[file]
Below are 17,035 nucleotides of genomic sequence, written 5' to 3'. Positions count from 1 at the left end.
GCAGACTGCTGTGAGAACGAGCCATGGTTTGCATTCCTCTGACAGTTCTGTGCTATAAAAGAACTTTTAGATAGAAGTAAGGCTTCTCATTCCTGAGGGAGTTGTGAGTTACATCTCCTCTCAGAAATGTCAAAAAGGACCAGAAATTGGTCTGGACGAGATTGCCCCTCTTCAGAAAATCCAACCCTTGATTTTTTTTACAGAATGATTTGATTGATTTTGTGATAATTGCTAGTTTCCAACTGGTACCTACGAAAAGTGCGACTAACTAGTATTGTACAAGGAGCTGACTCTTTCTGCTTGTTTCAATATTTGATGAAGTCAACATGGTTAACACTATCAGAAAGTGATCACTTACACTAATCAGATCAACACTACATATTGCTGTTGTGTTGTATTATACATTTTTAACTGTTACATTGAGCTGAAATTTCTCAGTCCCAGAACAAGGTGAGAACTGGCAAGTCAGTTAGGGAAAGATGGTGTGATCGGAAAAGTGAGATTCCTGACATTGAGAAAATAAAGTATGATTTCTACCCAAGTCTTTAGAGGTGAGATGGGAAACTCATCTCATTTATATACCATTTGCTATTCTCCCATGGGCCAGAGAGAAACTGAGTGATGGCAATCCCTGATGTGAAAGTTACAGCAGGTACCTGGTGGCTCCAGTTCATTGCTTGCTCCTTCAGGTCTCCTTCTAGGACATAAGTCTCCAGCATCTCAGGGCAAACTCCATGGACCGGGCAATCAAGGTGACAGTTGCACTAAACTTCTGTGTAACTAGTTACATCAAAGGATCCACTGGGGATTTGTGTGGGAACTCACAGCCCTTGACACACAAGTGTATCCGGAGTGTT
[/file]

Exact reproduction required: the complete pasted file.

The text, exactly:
Below are 17,035 nucleotides of genomic sequence, written 5' to 3'. Positions count from 1 at the left end.
GCAGACTGCTGTGAGAACGAGCCATGGTTTGCATTCCTCTGACAGTTCTGTGCTATAAAAGAACTTTTAGATAGAAGTAAGGCTTCTCATTCCTGAGGGAGTTGTGAGTTACATCTCCTCTCAGAAATGTCAAAAAGGACCAGAAATTGGTCTGGACGAGATTGCCCCTCTTCAGAAAATCCAACCCTTGATTTTTTTTACAGAATGATTTGATTGATTTTGTGATAATTGCTAGTTTCCAACTGGTACCTACGAAAAGTGCGACTAACTAGTATTGTACAAGGAGCTGACTCTTTCTGCTTGTTTCAATATTTGATGAAGTCAACATGGTTAACACTATCAGAAAGTGATCACTTACACTAATCAGATCAACACTACATATTGCTGTTGTGTTGTATTATACATTTTTAACTGTTACATTGAGCTGAAATTTCTCAGTCCCAGAACAAGGTGAGAACTGGCAAGTCAGTTAGGGAAAGATGGTGTGATCGGAAAAGTGAGATTCCTGACATTGAGAAAATAAAGTATGATTTCTACCCAAGTCTTTAGAGGTGAGATGGGAAACTCATCTCATTTATATACCATTTGCTATTCTCCCATGGGCCAGAGAGAAACTGAGTGATGGCAATCCCTGATGTGAAAGTTACAGCAGGTACCTGGTGGCTCCAGTTCATTGCTTGCTCCTTCAGGTCTCCTTCTAGGACATAAGTCTCCAGCATCTCAGGGCAAACTCCATGGACCGGGCAATCAAGGTGACAGTTGCACTAAACTTCTGTGTAACTAGTTACATCAAAGGATCCACTGGGGATTTGTGTGGGAACTCACAGCCCTTGACACACAAGTGTATCCGGAGTGTT